Pedro Ribeiro wasted no time reintroducing himself to the Orlando City faithful following his return from a hamstring tear last weekend, needing less than 20 minutes to unleash an impressive left-footed strike into the bottom right corner of goal from distance to salvage a 2-2 draw for the Lions.
As good as Ribeiro looked in limited minutes last week, however, OCSC must exercise caution as they continue to ease the 24-year-old Brazilian back into regular action. High profile players in America and abroad, such as Jozy Altidore and Diego Costa, have provided reason for apprehension as they have been consistently stricken by recurring hamstring troubles.
Altidore, who has had hamstring issues dating all the way back to 2011, is currently in the midst of what will be a four-to-five week break from Toronto FC, following a hamstring strain suffered on May 16. This injury comes about one year after Altidore saw his 2014 World Cup come to an end after just 20 minutes in the United States Men's National Team's Brazil opener against Ghana, when he suffered a grade two tear.
Costa, meanwhile, has been hampered by hamstring issues for the better part of a year himself. After leaving the 2014 UEFA Champions League Final while at Atlético Madrid, just minutes into the eventual loss to Real Madrid, Costa battled the nagging injury throughout the World Cup for Spain and was forced to miss time for Chelsea during the 2014-15 campaign due to the injury rearing its head in October -- and then again in March.
When the Brazilian-born striker tried to come back prematurely in early April, he lasted just 11 minutes before limping off the pitch after re-aggravating the persistent ailment. Costa did not appear in the starting XI for Chelsea again until the Blues had already clinched the Premier League title, playing in each of CFC's last two matches of the season after a month-long absence.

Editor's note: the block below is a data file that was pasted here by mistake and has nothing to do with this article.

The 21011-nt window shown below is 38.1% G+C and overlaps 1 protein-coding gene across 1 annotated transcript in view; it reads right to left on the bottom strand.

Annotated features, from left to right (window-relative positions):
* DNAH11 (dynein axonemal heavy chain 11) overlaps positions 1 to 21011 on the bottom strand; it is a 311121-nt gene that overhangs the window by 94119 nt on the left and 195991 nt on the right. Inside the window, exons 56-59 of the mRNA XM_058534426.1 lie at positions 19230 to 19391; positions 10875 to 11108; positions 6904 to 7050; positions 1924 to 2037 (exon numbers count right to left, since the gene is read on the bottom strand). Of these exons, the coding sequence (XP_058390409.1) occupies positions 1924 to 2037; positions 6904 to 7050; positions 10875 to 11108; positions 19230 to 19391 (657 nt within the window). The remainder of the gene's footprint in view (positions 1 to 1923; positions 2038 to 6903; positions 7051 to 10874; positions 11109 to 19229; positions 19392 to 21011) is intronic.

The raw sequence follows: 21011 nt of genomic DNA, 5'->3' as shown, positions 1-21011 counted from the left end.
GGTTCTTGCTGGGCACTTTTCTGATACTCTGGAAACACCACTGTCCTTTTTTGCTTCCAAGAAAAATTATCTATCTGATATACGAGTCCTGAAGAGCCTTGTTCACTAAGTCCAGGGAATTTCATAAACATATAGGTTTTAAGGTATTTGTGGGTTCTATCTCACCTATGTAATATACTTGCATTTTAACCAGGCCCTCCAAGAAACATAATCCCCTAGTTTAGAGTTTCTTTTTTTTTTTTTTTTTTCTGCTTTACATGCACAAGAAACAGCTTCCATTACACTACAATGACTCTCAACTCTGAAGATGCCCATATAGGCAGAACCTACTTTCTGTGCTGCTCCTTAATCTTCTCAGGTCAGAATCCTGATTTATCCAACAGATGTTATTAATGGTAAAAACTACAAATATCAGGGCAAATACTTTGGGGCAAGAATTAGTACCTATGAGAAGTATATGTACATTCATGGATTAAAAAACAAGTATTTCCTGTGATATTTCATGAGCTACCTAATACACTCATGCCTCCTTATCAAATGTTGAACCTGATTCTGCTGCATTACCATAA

While all hamstring injuries are not created equally, these examples simply illustrate the frustrating nature of one of the most common afflictions in sport. The hamstring is so easily re-damaged due its function of decelerating the leg as it swings forward, which puts the muscle at risk at the end of each stride, especially in a sprint.
Defender Aurélien Collin's recent hamstring injury did not appear to be as serious as Ribeiro's, but the solid performance of Sean St. Ledger next to Seb Hines has allowed the center back not to rush back into action, which is certainly a good thing for the Lions in the long term.
Ribeiro was initially projected to miss two to three months following his tear, and, with a hard stint of rehabilitation, he was able to return to league action in a shade under two months. Adrian Heath said on this week's coach's call-in show that Ribeiro has worked with Silas Waszczuk, the personal physio of star player Ricardo Kaká, who also helped striker Martin Paterson rehabilitate his hamstring following a pull in the preseason.
"[Ribeiro] has worked really hard to get himself fit and well," Heath said. "He's been doing a lot of work with Silas, which is the rehabilitation coach that Kaká brought with him. I think the fact that he came back looking so sharp and looking so alive was the most important thing, because when you get back from a six-week layoff [your] hamstring can't do a lot of physical work running wise."
He did indeed look sharp in his late substitution appearance against Columbus, and there is no reason to believe that the club hasn't been handling his rehabilitation correctly, or that they will not continue to do so moving forward.
But, as the aforementioned players show us, an electric 18-minute appearance does not necessarily signify that Ribeiro is back to 90-minute match fitness, and we should expect to see him continue to be eased back into the side to prevent any tweaking of what was a fairly significant muscle injury suffered just two months ago.
With players like Brek Shea and Cyle Larin set to miss matches on international duty, starting with Shea missing out on tonight's bout with Chicago, there will be ample opportunity for Ribeiro to contribute either up top or in the attacking midfield. Keeping him healthy will be even more important with that stretch looming, as he has been one of the brightest spots for the Lions so far in this 2015 season.